Dating back to the summer transfer window, Arturo Vidal’s name has been mentioned more than most in transfer speculation columns. Juventus refused to sell the Chilean midfielder in the summer, but may follow a different line of thinking during the January transfer window. Claudio Marchisio’s re-emergence as well as the fact that the Chilean was involved in a nightclub brawl could lead the Bianconeri to sell.

Should the team offload the midfielder, the question becomes, where would the funds be reinvested? What areas of the team would they look to reinforce with their newly found cash?

The logical bet is in midfield. Marco Verratti has been linked to the Old Lady in the past and would be a logical acquisition as Andrea Pirlo’s long-term successor – a role the PSG midfielder already plays with the Italian national team. Juan Mata has also been rumored to be moving to Turin.

Either addition would improve the midfield, with Verratti like to play in a similar role to Pirlo and Mata filling a more advanced position. The only issue with Mata is that he doesn’t really fit into the 3-5-2 formation Juve have been using.

Coach Max Allegri won’t switch his formation to fit one player. It’s worth noting that the 3-5-2 has not only been effective for Juve in the past, but it has also held up this year by dominating domestically and displaying better showings in Europe.

Another potential area where the cash could be funnelled is goalkeeper. Gianluigi Buffon remains one of the world’s best, even at 36 years young. It seems like he’ll keep playing until he’s 45, but he’ll need a long-term replacement eventually. Juve already have young shot-stopper Nicolas Leali farmed out on loan, but a move for one of Italy’s two other highly-coveted goalkeepers would make sense. Signing either Simone Scuffet or Mattia Perin and loaning the player back to their original club until Buffon is finished playing would be beneficial for all parties. Neither will be cheap given their tremendous potential, so Juve could splash some of the cash on a keeper.

It may seem strange to see a Champions League contending team spend extra money on a goalkeeper for the future, but Juve doesn’t have many glaring needs outside of a potential Vidal replacement. Even with Andrea Barzagli’s injury troubles, the team is well stocked at the back. Martin Caceres and Angelo Ogbonna provide more than capable backups while Luca Marrone also has experience at center-back. Long-term, the team may not want to block the path of their exciting center back prospects with a flashy signing. Youngsters Alberto Masi and Carlos Blanco both have high ceilings, and while they may be a few years from contributing to the first team, they remain the future of the Bianconeri’ back line. In addition, there are few center backs who would replace a healthy Barzagli, who has a few years left in him, in Juve’s back three. That number shrinks to zero if you consider if the players are available and affordable to the Italian giants via transfer.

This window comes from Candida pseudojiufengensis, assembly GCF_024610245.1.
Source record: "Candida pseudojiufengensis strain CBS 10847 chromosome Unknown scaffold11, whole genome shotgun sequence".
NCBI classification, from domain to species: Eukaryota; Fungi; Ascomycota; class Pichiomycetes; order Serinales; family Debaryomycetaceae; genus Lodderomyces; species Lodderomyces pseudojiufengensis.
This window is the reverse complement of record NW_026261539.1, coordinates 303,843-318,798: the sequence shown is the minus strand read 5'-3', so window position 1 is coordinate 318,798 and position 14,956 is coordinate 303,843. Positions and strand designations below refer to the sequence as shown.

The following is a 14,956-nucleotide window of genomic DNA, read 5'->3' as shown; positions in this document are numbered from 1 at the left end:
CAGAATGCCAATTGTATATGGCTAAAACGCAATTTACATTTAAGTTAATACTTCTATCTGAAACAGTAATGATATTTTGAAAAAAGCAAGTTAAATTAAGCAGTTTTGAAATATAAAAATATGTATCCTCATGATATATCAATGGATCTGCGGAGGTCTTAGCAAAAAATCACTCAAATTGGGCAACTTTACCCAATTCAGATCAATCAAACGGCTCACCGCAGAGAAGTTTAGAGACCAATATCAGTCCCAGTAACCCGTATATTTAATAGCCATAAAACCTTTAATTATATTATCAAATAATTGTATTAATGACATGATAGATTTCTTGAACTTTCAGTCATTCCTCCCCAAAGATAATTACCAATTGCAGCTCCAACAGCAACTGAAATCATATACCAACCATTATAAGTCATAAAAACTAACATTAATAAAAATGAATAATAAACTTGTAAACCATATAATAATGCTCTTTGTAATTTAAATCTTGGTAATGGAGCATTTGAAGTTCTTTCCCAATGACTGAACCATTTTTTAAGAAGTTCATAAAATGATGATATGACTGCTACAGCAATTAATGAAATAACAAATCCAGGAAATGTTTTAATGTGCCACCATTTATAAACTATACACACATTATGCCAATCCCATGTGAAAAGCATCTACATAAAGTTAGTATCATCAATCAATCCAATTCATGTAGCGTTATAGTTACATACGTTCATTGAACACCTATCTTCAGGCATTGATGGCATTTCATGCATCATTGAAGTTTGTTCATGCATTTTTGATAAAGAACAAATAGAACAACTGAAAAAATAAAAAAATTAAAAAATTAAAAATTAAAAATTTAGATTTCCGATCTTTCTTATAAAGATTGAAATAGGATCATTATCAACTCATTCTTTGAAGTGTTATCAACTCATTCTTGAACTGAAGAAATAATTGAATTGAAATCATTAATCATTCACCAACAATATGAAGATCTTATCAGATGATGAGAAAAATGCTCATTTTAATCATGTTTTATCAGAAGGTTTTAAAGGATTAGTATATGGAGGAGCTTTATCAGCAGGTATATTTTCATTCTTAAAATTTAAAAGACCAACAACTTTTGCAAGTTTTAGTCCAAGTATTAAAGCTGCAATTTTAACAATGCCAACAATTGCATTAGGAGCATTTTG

Center back likely won’t be an area where Juve spend potential Vidal money, but is striker a position they could look to improve?

No. Or Yes. Or Maybe. There were rumblings that Juventus would sell Fernando Llorente back to Spain in order to raise cash to sign Radamel Falcao. With Falcao off the board, the sale of Llorente to necessitate a move for a similarly prolific striker would be one of the few striker-related moves Juve would make. Otherwise, the team is pretty well stocked in terms of goal-scoring threats up front – Carlos Tevez continues to be one of the more prolific forwards in Serie A and is still a name that strikes fear into European competition. Llorente is a dependable target on set pieces and a quality finisher while youngsters Alvaro Morata and Kingsley Coman show tremendous promise. Sebastian Giovinco rounds out the list.

The question of where Juventus should reinvest money from a potential Arturo Vidal sale is a tough one considering Juventus’ tremendous depth. The positive is that the team’s depth allows them to pick and choose where they want to spend the potential cash. A luxury not many teams have.